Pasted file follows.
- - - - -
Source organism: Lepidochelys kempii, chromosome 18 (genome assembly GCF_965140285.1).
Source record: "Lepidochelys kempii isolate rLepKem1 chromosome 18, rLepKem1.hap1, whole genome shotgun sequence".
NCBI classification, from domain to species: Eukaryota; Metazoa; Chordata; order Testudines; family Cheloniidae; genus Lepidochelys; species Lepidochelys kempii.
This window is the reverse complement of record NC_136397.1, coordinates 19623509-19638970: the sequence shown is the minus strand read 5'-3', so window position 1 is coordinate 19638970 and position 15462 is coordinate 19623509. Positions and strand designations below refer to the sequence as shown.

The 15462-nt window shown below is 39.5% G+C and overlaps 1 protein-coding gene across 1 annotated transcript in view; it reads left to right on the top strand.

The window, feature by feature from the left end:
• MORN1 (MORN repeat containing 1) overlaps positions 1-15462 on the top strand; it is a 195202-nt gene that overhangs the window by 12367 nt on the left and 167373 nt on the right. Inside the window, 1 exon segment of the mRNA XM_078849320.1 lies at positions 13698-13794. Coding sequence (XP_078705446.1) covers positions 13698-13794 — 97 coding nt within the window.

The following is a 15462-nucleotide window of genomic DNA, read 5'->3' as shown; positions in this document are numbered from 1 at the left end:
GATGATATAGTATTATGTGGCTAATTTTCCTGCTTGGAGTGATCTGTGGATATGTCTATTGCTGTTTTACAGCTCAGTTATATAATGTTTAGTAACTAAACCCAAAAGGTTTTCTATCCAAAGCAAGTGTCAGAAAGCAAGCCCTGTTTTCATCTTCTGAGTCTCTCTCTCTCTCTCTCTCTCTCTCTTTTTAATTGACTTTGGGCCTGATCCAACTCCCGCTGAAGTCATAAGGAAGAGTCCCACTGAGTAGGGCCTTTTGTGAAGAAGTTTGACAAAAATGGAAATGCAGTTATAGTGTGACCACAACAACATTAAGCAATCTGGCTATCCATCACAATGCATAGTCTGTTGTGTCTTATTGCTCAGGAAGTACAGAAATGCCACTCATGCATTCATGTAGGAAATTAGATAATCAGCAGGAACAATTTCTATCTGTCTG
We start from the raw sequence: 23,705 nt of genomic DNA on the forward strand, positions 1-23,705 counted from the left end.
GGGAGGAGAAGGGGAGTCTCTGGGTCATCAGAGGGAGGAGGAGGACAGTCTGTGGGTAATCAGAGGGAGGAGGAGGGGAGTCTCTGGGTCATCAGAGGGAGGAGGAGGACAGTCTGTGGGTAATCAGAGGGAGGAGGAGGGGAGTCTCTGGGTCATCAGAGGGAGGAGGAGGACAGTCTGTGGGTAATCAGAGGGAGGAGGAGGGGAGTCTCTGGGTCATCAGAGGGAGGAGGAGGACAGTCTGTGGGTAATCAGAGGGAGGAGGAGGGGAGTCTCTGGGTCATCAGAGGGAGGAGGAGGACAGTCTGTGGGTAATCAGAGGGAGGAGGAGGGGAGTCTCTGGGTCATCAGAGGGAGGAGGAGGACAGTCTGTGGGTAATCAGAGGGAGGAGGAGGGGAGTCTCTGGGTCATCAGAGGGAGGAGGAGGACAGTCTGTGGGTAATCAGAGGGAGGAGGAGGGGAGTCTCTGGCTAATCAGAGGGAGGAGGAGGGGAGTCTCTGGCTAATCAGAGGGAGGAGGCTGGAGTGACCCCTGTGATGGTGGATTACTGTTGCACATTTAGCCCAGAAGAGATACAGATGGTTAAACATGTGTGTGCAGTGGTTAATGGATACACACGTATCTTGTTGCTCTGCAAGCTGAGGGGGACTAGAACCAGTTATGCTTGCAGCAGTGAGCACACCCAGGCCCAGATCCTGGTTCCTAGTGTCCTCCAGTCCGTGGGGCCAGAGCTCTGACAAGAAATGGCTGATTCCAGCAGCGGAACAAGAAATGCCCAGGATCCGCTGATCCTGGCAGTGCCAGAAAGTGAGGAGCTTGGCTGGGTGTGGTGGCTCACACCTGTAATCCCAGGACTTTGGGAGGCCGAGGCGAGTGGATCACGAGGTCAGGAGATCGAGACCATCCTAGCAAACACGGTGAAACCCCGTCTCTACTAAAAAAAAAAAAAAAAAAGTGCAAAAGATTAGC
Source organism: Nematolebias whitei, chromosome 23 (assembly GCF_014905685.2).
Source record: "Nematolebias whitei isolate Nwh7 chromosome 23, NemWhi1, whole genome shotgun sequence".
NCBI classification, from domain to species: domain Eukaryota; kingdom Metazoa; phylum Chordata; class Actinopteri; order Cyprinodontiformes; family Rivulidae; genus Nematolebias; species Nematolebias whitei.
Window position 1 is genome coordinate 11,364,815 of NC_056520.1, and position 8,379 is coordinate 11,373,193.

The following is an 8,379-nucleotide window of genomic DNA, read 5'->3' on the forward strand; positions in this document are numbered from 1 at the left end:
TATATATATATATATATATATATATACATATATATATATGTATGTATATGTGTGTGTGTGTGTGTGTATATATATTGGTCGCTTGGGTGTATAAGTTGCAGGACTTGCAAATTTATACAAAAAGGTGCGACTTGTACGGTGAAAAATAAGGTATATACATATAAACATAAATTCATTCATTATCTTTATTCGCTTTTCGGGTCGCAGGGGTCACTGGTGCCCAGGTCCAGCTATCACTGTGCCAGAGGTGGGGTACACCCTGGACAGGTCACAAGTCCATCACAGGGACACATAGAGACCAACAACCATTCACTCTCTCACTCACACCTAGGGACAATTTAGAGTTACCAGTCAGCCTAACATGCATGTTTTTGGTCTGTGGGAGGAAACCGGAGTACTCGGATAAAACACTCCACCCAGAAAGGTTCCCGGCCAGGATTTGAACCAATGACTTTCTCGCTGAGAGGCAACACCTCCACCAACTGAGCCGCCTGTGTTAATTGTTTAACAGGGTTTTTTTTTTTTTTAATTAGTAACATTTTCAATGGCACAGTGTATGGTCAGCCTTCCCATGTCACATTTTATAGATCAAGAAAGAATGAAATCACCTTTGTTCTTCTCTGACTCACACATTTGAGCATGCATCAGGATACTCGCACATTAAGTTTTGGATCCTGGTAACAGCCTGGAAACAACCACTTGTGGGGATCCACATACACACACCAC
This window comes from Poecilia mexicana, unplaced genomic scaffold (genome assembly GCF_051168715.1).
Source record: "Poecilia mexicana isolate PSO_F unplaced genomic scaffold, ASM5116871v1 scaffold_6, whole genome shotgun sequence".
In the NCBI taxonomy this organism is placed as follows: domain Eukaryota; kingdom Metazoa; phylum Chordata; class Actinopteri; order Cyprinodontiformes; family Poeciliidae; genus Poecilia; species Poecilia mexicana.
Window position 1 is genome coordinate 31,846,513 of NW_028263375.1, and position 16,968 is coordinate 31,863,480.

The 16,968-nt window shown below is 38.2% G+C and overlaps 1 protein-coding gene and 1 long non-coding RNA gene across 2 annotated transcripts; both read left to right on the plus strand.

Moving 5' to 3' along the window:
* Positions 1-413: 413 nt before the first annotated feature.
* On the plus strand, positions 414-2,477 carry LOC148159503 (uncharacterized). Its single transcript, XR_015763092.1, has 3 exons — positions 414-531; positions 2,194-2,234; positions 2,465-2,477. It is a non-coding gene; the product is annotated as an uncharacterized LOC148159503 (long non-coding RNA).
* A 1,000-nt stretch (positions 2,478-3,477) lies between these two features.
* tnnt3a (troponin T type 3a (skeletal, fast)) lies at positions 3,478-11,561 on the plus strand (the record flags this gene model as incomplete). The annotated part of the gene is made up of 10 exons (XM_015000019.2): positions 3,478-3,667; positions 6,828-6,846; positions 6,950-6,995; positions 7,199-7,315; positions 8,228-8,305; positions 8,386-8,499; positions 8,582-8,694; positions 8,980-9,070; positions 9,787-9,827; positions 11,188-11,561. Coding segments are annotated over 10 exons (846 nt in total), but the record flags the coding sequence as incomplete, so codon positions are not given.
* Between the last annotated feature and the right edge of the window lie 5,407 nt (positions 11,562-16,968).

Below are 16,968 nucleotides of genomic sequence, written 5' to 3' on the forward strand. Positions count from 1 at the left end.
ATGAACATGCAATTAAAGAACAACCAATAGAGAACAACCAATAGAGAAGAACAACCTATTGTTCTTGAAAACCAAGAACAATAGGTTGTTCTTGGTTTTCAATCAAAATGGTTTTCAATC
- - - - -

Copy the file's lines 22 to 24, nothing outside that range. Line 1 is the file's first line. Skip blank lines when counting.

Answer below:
The 16,968-nt window shown below is 38.2% G+C and overlaps 1 protein-coding gene and 1 long non-coding RNA gene across 2 annotated transcripts; both read left to right on the plus strand.

Moving 5' to 3' along the window:
* Positions 1-413: 413 nt before the first annotated feature.